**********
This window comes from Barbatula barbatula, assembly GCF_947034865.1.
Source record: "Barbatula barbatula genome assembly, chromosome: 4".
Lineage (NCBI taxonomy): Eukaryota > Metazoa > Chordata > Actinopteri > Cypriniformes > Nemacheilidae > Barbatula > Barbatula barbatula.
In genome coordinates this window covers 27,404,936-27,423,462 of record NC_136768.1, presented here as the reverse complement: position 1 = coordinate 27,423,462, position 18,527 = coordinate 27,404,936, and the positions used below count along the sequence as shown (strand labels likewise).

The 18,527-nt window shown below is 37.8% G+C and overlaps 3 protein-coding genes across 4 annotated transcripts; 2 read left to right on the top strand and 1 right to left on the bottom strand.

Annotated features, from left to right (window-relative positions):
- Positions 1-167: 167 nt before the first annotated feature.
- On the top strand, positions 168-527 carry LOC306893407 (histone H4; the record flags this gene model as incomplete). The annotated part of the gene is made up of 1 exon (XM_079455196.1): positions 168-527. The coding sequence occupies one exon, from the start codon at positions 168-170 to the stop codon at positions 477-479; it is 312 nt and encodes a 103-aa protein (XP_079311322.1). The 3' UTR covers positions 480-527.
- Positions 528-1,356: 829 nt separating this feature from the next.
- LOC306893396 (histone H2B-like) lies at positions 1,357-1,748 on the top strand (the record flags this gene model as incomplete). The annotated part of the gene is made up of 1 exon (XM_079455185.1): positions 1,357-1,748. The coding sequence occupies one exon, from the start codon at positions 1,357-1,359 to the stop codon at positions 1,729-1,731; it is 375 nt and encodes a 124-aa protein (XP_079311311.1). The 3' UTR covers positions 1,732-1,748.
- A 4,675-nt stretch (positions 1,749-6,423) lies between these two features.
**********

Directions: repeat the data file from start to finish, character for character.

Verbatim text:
This window comes from Barbatula barbatula, assembly GCF_947034865.1.
Source record: "Barbatula barbatula genome assembly, chromosome: 4".
Lineage (NCBI taxonomy): Eukaryota > Metazoa > Chordata > Actinopteri > Cypriniformes > Nemacheilidae > Barbatula > Barbatula barbatula.
In genome coordinates this window covers 27,404,936-27,423,462 of record NC_136768.1, presented here as the reverse complement: position 1 = coordinate 27,423,462, position 18,527 = coordinate 27,404,936, and the positions used below count along the sequence as shown (strand labels likewise).

The 18,527-nt window shown below is 37.8% G+C and overlaps 3 protein-coding genes across 4 annotated transcripts; 2 read left to right on the top strand and 1 right to left on the bottom strand.

Annotated features, from left to right (window-relative positions):
- Positions 1-167: 167 nt before the first annotated feature.
- On the top strand, positions 168-527 carry LOC306893407 (histone H4; the record flags this gene model as incomplete). The annotated part of the gene is made up of 1 exon (XM_079455196.1): positions 168-527. The coding sequence occupies one exon, from the start codon at positions 168-170 to the stop codon at positions 477-479; it is 312 nt and encodes a 103-aa protein (XP_079311322.1). The 3' UTR covers positions 480-527.
- Positions 528-1,356: 829 nt separating this feature from the next.
- LOC306893396 (histone H2B-like) lies at positions 1,357-1,748 on the top strand (the record flags this gene model as incomplete). The annotated part of the gene is made up of 1 exon (XM_079455185.1): positions 1,357-1,748. The coding sequence occupies one exon, from the start codon at positions 1,357-1,359 to the stop codon at positions 1,729-1,731; it is 375 nt and encodes a 124-aa protein (XP_079311311.1). The 3' UTR covers positions 1,732-1,748.
- A 4,675-nt stretch (positions 1,749-6,423) lies between these two features.